When I was younger, I would put a Band-Aid on everything. If I had a bruise – Band-Aid. If I had the smallest papercut – Band-Aid. While I thought it was the Band-Aid that would make me feel better, I’m coming to realize that it was less of the Band-Aid itself, and more of the act of getting one.


I knew exactly where the Band-Aids were, but instead of getting one myself, I would always go to my sisters or my parents. I brought them the hurt, as small as it was, and instead of me knowing how to deal with it, I trusted that they knew what would make me feel better. Maybe a Band-Aid, yes, but they would always give so much more: a hug, a kiss – love.


It seems that I was a lot wiser back then, to know that the first step to heal was to bring the hurt to someone who could give me, not only the Band-Aid, but more.


We see in today’s Gospel that the centurion approached Jesus with the hurt:

“Lord, my servant is lying at home paralyzed, suffering dreadfully.”


There is no request after that. He simply brings the hurt. And with that Jesus immediately says,

“I will come and cure him.”


It is hard to find rest on a campus where there is always a reading to be done, a meal to catch, and a meeting to attend. I catch myself thinking, “well, I’m lucky to be here, and to have this life, because there are so many more people going through so much more. There’s no hurt that could ever overcome the blessings.”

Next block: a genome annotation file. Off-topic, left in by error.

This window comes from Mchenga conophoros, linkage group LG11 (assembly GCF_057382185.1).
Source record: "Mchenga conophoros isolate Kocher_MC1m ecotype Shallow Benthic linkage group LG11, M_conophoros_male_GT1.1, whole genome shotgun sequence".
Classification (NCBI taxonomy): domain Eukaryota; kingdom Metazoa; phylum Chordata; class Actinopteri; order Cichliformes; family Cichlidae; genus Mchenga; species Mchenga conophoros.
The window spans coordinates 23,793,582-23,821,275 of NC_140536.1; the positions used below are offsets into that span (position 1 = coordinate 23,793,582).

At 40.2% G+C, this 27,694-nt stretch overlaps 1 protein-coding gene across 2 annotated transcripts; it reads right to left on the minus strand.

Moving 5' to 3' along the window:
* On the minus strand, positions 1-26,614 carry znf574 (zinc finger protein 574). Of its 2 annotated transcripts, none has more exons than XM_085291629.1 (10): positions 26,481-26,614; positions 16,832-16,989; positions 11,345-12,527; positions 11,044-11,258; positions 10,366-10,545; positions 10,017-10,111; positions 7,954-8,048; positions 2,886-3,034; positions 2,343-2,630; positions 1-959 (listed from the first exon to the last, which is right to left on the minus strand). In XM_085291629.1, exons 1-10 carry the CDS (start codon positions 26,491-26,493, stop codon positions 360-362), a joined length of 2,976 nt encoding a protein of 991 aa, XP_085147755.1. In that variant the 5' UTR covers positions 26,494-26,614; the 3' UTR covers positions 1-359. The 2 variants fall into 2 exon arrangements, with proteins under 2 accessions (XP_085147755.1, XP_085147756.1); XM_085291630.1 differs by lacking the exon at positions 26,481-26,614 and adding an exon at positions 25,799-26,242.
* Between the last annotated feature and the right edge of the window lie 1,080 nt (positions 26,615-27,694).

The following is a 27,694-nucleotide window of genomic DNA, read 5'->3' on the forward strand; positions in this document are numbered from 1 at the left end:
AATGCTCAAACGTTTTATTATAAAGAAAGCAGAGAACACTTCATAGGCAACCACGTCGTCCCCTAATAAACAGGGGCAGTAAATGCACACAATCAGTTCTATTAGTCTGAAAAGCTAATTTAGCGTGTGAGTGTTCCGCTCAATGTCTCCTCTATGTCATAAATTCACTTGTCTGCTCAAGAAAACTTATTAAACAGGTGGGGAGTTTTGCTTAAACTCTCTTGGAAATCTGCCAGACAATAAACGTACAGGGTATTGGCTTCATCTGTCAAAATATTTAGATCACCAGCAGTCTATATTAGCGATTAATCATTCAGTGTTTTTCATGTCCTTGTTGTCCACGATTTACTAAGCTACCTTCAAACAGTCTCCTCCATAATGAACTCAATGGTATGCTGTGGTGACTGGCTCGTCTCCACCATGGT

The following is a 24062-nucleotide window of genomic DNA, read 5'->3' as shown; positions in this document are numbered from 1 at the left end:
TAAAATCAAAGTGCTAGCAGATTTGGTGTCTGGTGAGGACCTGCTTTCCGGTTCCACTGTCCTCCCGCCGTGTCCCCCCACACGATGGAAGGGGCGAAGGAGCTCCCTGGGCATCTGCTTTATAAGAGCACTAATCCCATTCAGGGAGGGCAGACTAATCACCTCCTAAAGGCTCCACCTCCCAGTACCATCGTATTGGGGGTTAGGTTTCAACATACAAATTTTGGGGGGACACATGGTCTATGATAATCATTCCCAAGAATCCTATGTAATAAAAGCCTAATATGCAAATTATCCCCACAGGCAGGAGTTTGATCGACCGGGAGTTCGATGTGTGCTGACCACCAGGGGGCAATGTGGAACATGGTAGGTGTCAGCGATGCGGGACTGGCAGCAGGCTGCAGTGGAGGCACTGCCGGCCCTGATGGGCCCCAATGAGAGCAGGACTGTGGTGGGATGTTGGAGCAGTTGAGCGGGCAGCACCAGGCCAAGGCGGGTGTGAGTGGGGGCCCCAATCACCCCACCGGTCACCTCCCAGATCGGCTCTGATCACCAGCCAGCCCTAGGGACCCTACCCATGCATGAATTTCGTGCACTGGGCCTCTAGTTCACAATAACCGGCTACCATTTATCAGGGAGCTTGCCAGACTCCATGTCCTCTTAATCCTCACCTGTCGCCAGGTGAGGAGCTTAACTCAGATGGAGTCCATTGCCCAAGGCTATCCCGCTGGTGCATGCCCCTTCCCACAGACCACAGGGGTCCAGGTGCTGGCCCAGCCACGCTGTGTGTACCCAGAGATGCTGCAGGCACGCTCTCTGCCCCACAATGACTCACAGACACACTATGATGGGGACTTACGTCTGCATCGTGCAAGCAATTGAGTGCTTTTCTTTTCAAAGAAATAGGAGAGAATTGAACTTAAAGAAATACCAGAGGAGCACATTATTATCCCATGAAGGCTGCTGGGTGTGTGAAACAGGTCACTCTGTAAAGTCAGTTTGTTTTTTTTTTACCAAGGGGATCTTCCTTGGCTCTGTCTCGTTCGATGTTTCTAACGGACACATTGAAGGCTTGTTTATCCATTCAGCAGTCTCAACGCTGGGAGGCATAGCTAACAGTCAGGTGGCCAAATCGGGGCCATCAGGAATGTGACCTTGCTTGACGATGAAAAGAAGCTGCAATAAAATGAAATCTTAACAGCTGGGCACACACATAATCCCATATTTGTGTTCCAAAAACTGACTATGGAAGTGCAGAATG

Yes, that’s all true. But, this is me trying to find the Band-Aid myself, rather than bringing the hurt to Christ, no matter how trivial it seems to his larger plan. I might end up with a Band-Aid, but how much more can I get by going to God, just as I am? Then, does that mean until I take my hurt to him, I won’t be healed?


God meets us exactly where we are.


The centurion says,

“Lord I am not worthy to have you enter under my roof; only say the word and my servant shall be healed”


The idea of being unworthy always stuck out to me, but more recently, I started to think that when we believe we are not worthy enough to have Christ enter our roof, he instead meets us where we are. He says that we are worthy enough to enter under his roof, and invites us to “go up to the house of the Lord” as mentioned in the first reading and psalms for today.


Whether I hear his words or not, he can heal. Whether I bring my pain to him immediately, or search on my own and get to his Father’s house – exhausted from the journey – he can heal. Faith is trusting that God can do anything, regardless of the circumstance but Love is choosing to make decisions based on that faith, and receiving what God has to offer. I can have faith as I live out my life trying to find the Band-Aid, but if I love, I should be able to make the choice to trust and let God love me, and the hurt I bring to Him.

At times we are the servant, in need of someone like the centurion to help bring our hurt to Christ. During this advent season, may we recognize that we walk not alone:


“Come, let us climb the Lord’s mountain, to the house of the God of Jacob, that he may instruct us in his ways, and we may walk in his paths.”


Nam Hyun Kim ’21 is a sophomore in Eliot.